- Roark raising sidecar vehicle for co-investments
- Co-investors would get exposure to Buffalo Wild Wings deal
- New Jersey tables commitment to flagship to explore opportunity
New Jersey’s state pension system delayed a recommended commitment to Roark Capital Group’s new fund as it explores a potential co-investment opportunity with the firm.
New Jersey was set to make a commitment to Roark Capital Partners V, which is targeting up to $5 billion.
The system’s investment council planned to review the commitment at its meeting Nov. 29. But the investment, which was included on an earlier version of the meeting agenda, was not included on a revised version.
Willem Rijksen, a spokesman for New Jersey’s treasurer, said the system does not comment on individual investments.
New Jersey committed $100 million to Roark’s third fund in 2012.
Sources said the delay involved Roark’s Nov. 28 announced acquisition of Buffalo Wild Wings Inc, a deal valued at $2.9 billion. News of Roark’s offer leaked around Nov. 14, according to a CNBC report.
New Jersey is exploring potential exposure to the deal through a co-investment sidecar fund for which Roark is targeting $2 billion, according to the sources and regulatory filings. Investment staff wanted to further study the transaction before committing to Roark funds, the sources said.
One separate source said the council tabled the commitment until January.
The delayed commitment to Roark comes amid sexual-assault allegations involving the firm’s Massage Envy portfolio company. Buzzfeed reported Nov. 26 that more than 180 women alleged sexual assault by massage therapists at Massage Envy locations across the country. On Wednesday, Illinois Attorney General Lisa Madigan subpoenaed the company as part of an investigation into its handling of the complaints, the Chicago Tribune reported.
Massage Envy issued a statement that has run in several media publications:
“Each of these incidents is heartbreaking for us and for the franchisees that operate Massage Envy locations, and we will never stop looking for ways to help our franchisees provide a safe environment at Massage Envy franchise locations.
“The [Buzzfeed] article references 180 reported incidents. These occurred over a span of 15-plus years and 125 million massages. But, we believe that even ONE incident is too many, so we are constantly listening, learning, and evaluating how we can continue to strengthen our policies with respect to handling of these issues.”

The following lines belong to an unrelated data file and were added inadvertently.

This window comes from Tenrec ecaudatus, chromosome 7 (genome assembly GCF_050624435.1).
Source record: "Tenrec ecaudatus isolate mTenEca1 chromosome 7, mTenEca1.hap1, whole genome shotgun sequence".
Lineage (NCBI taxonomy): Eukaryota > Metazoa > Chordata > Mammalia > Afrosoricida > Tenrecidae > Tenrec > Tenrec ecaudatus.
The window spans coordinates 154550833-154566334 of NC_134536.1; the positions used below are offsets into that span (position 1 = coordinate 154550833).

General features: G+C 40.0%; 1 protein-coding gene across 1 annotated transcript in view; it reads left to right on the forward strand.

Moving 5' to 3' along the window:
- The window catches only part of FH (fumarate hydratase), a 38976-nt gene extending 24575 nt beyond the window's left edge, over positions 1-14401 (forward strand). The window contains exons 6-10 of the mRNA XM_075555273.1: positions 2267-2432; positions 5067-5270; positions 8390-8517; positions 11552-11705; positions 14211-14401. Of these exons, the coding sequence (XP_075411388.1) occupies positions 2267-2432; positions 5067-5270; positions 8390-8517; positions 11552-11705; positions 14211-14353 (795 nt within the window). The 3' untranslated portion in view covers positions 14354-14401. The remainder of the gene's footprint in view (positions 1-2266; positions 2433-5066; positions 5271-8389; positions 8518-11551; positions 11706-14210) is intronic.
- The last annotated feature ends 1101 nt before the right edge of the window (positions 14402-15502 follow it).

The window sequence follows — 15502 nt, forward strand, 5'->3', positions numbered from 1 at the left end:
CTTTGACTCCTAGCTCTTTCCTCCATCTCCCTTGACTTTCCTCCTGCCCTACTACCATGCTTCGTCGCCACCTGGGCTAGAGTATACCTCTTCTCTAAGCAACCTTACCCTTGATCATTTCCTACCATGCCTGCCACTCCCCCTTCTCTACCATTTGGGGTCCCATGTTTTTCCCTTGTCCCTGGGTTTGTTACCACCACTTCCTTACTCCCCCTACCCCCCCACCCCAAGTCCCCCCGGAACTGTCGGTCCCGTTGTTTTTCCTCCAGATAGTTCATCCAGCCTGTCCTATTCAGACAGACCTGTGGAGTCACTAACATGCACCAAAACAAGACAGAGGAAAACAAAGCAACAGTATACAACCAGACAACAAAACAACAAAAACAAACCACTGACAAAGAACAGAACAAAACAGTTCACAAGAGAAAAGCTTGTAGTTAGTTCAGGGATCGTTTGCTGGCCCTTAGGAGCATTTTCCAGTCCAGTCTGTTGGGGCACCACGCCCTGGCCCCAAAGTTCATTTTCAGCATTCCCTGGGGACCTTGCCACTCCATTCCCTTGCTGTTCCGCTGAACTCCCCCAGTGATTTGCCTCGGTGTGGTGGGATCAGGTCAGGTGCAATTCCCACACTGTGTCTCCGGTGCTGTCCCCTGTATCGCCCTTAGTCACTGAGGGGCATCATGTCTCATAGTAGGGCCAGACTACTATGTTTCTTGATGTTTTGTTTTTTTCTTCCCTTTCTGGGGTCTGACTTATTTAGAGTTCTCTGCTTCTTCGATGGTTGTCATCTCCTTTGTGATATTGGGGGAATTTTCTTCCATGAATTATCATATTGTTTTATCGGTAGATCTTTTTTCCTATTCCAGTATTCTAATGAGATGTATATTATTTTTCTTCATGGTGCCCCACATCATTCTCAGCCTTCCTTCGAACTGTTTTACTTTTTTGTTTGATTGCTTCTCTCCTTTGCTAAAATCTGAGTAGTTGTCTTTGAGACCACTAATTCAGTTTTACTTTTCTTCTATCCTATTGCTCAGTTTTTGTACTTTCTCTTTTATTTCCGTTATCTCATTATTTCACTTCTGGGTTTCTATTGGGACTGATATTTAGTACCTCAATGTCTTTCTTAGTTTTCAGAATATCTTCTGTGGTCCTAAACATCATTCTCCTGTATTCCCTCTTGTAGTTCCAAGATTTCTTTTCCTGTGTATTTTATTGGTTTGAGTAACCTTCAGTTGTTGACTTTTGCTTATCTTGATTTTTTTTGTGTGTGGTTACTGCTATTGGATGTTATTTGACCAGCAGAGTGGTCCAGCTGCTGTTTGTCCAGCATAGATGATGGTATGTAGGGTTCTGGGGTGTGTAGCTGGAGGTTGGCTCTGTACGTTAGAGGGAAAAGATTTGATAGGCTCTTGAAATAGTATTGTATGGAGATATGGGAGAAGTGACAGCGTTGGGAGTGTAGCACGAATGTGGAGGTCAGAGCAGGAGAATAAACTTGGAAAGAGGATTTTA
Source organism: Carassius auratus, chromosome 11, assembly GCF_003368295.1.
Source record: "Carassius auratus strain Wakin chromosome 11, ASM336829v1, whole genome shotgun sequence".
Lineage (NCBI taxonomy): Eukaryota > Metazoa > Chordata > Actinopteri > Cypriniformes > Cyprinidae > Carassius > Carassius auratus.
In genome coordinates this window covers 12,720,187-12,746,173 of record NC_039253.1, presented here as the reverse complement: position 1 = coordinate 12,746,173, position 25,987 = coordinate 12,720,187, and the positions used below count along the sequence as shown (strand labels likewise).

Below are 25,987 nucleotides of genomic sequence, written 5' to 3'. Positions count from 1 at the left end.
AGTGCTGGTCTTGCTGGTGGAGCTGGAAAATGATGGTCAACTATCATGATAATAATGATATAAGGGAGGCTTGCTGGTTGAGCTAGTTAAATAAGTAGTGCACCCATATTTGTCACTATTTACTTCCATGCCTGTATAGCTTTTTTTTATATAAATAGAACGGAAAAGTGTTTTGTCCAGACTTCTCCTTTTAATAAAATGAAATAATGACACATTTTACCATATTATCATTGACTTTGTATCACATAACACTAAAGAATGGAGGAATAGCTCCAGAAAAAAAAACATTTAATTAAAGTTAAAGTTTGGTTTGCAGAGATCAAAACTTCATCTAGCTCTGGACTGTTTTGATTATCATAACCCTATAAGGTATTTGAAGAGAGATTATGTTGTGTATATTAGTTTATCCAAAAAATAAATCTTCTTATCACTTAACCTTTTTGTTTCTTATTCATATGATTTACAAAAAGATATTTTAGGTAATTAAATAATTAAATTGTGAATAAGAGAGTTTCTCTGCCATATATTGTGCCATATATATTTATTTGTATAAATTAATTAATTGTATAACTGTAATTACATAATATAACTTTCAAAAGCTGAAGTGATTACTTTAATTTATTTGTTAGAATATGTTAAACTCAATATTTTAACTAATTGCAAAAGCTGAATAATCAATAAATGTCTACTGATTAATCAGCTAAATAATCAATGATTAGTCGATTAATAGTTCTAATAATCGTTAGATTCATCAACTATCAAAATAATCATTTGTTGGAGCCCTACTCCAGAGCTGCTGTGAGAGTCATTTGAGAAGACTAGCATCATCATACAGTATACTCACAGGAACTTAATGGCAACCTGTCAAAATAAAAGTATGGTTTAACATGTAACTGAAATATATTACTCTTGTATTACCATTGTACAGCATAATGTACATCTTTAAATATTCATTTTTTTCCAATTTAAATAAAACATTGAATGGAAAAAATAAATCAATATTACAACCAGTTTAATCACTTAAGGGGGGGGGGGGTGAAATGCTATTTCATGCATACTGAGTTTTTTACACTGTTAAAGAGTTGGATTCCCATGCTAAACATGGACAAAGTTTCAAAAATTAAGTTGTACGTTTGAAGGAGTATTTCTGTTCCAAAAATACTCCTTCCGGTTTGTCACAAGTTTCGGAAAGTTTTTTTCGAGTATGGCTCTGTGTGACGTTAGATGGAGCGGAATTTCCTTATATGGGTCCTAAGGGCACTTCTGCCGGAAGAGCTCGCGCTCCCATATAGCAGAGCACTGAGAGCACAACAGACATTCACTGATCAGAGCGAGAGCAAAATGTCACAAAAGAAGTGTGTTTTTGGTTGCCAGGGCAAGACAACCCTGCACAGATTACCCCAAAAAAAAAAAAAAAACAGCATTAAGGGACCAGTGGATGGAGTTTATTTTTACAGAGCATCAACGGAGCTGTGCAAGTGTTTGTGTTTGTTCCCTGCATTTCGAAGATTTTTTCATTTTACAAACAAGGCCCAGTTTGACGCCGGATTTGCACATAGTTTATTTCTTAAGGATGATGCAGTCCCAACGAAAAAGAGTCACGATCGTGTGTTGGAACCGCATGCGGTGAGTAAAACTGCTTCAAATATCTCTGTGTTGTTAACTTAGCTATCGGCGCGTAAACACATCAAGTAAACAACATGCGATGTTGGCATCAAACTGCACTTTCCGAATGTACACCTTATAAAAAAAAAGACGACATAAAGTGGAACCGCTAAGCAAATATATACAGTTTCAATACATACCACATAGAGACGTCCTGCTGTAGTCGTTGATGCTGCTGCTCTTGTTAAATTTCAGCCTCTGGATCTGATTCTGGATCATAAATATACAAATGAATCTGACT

Roark has not commented on the situation. The firm, with offices in Atlanta and New York, acquired Scottsdale, Arizona-based Massage Envy in 2012 for an undisclosed amount from Sentinel Capital Partners. Last year, Massage Envy hired ex-Radio Shack CEO Joseph Magnacca as its chief executive, succeeding Dave Crisalli.
Roark was launched in 2001 by Neal Aronson and Scott Pressly. Pressly left in 2007. Roark is led by Aronson and President Paul Ginsberg. Other senior executives include General Counsel Stephen Aronson, Chief Investment Officer Ezra Field and Senior Managing Director Erik Morris.
The firm is in the market targeting up to $5 billion for its fifth private equity fund, according to fundraising documents the firm filed in October. If it hits target, Fund V would double the amount Roark raised for Fund IV, which closed on $2.5 billion in 2014.
Fund IV was generating a negative 2.4 percent net internal rate of return and a 1x total value to paid-in multiple as of June 30, 2017, an investment report by Hamilton Lane prepared for Teachers’ Retirement System of Louisiana shows.
Roark closed its third fund on $1.56 billion in 2012 and $1 billion for Fund II in 2008. It closed its debut fund on $413 million in 2005.
Fund III was generating a 13.5 percent net IRR and a 1.4x TVPI as of June 30, 2017, Hamilton Lane said. Fund II was producing a 29.9 percent net IRR and 3.6x TVPI and the debut fund was generating a 17.5 percent net IRR and 3x TVPI — both as of that date, according to Hamilton Lane’s numbers.
Action Item: Roark’s Form ADV: http://bit.ly/2Bow8o3
The Buffalo Wild Wings restaurant in Superior, Colorado, on July 26, 2017. Photo courtesy Reuters/Rick Wilking